When I read this morning’s first reading from the 6th Chapter of Judges,  I found myself back in the seminary in a classroom in the early 1960’s. Our professor stressed that when Luke put together his annunciation account  for Mary - he had in front of him Gideon’s annunciation moment.

Then he had us read both annunciation accounts out loud.

So I decided to use the time for this morning’s homily to point out the similarities of both accounts.


Gideon’s annunciation moment begins this way: “The angel of the Lord came and sat under the terebinth in Ophrah that belonged to Joash the Abierzrite. While his son Gideon was beating out wheat in the wine press to save it from the Midianites, the angel of the Lord appeared to him and said, “The Lord is with you, O champion!”

Mary’s annunciation moment begins this way: “In the sixth month the angel Gabriel was sent by God to a town in Galilee called Nazareth, to a virgin betrothed to a man named Joseph, of the House of David; and the virgin’s name was Mary. He went in and said to her, ‘Rejoice, so highly favored! The Lord is with you.”


Next come the questions. Wait a minute! I have some questions. Both Gideon and Mary ask questions. Don’t we all, when asked to do a favor?

Gideon begins by asking, “My Lord, if the Lord is with us, why has all this happened to us?” And he asks several more questions.

Mary asks what the greeting meant. How can I bear a son? I’m not married.


Gideon is told by the Lord, “Go with the strength you have and save Israel from the power of Midian.”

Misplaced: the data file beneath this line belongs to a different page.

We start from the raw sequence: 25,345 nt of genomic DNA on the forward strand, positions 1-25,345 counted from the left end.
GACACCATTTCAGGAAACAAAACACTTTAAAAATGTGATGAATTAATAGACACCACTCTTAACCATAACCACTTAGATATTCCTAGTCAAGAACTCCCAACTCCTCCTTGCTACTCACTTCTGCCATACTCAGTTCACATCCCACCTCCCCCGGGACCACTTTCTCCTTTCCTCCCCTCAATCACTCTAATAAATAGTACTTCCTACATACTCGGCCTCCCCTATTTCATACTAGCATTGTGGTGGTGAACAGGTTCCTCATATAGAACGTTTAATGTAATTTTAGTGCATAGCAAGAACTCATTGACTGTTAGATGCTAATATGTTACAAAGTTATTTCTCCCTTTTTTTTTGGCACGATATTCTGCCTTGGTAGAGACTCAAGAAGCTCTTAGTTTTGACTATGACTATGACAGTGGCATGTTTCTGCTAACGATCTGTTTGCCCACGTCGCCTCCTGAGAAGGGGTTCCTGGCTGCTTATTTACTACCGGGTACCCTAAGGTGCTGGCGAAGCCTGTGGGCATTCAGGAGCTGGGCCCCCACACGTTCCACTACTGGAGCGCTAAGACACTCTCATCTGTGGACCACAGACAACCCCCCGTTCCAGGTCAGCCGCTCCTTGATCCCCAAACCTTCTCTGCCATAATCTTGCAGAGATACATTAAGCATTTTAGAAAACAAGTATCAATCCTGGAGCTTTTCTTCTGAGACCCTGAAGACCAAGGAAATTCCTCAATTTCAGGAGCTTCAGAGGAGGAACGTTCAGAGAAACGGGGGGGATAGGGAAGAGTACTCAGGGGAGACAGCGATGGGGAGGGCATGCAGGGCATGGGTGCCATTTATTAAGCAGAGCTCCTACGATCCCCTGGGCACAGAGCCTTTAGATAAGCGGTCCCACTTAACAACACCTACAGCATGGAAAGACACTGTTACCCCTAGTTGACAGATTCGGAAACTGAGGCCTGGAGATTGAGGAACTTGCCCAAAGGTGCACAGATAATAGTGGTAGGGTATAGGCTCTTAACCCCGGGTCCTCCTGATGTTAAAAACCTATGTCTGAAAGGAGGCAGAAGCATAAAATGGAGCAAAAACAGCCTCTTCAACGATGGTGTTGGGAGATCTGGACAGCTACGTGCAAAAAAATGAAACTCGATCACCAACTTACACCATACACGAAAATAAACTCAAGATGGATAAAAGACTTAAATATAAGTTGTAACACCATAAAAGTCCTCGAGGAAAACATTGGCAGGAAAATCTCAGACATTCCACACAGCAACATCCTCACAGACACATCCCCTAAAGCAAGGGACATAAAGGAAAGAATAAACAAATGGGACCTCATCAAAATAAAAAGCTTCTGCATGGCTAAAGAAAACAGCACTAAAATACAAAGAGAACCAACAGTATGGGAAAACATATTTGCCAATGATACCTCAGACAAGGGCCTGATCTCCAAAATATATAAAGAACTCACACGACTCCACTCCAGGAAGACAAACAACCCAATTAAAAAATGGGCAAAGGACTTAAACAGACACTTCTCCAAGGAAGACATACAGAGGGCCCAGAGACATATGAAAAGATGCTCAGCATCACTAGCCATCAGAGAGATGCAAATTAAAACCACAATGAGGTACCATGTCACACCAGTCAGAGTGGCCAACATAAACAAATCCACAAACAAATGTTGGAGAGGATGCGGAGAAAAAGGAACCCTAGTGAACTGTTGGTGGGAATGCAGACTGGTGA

Mary is told that the Holy Spirit will come over her and she’ll bear a Son - the Son of God. That’s her calling.


Two times as we heard today’s first reading, Gideon is told, “I shall be with you.”

Mary is told the power of the Most High will cover her with its shadow. Mary is told nothing impossible with God.”


Gideon wants signs - and finally gets one and discovers God in the fire than came from a rock that consumes everything - and then realized he had seen the angel of the Lord face to face.

Mary brings forth Jesus to our world. He is the sign we’re all looking for.


Notice the inspirations - the challenges - the angels who will come to you today. Think about the possibilities of bringing new life to your daily situations. Measure them. Question them.  Then do acts of kindness - good works - bring God’s love and presence into the rooms and corners of your world today.

PAINTING ON TOP: The Angel Puts the Fire on the Altar of Gideon, J.J. Tissot
August 18, 2014


They didn’t notice it, they didn’t plan it,
but silence, cold crushing silence,
became their weapon of choice.

They didn’t know it, they didn’t plan it,
but silence is the worse of weapons,
because neither is taking communion.

©  Andy Costello, Reflections, 2015
Painting of Aase and Harald Nørregaard 
by Edvard Munch, 1899.
I have no clue as to the state of
their marriage, but I found 
this painting by Munch - as well
as his famous painting, 
"The Scream" right at the heart
 of many  communication 
and relationship scenarios.



The title of my homily for this 20th Monday in Ordinary Time is, “Just One More Thing.”


We just heard the gospel story about the young man who approached Jesus and said, “Teach, what good must I do to gain eternal life?”